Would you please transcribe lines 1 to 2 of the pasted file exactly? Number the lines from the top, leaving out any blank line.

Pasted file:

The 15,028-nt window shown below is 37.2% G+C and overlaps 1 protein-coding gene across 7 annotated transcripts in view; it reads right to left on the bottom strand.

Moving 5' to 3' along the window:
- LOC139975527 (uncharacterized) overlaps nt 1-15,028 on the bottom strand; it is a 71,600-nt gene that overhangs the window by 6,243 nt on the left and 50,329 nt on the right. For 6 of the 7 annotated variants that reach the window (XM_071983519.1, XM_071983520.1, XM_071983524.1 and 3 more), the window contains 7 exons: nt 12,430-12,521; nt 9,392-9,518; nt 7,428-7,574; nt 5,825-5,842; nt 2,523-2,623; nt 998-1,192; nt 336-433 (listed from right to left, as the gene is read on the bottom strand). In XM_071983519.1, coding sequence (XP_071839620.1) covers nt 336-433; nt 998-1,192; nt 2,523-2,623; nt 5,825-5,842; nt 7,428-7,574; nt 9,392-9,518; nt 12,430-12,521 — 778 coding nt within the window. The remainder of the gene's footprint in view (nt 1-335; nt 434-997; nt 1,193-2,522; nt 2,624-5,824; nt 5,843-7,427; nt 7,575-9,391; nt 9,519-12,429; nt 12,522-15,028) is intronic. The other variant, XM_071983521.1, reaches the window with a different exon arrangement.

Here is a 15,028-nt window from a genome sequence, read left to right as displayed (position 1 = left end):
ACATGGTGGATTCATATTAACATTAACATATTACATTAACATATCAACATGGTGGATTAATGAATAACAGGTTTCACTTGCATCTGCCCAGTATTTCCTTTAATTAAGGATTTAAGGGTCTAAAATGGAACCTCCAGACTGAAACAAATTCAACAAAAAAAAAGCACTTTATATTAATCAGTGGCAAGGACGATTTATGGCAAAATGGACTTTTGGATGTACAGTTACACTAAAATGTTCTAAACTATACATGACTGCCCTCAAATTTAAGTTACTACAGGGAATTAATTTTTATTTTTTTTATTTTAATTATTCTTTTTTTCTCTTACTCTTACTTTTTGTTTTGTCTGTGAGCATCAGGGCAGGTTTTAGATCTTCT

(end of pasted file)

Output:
The 15,028-nt window shown below is 37.2% G+C and overlaps 1 protein-coding gene across 7 annotated transcripts in view; it reads right to left on the bottom strand.

Moving 5' to 3' along the window: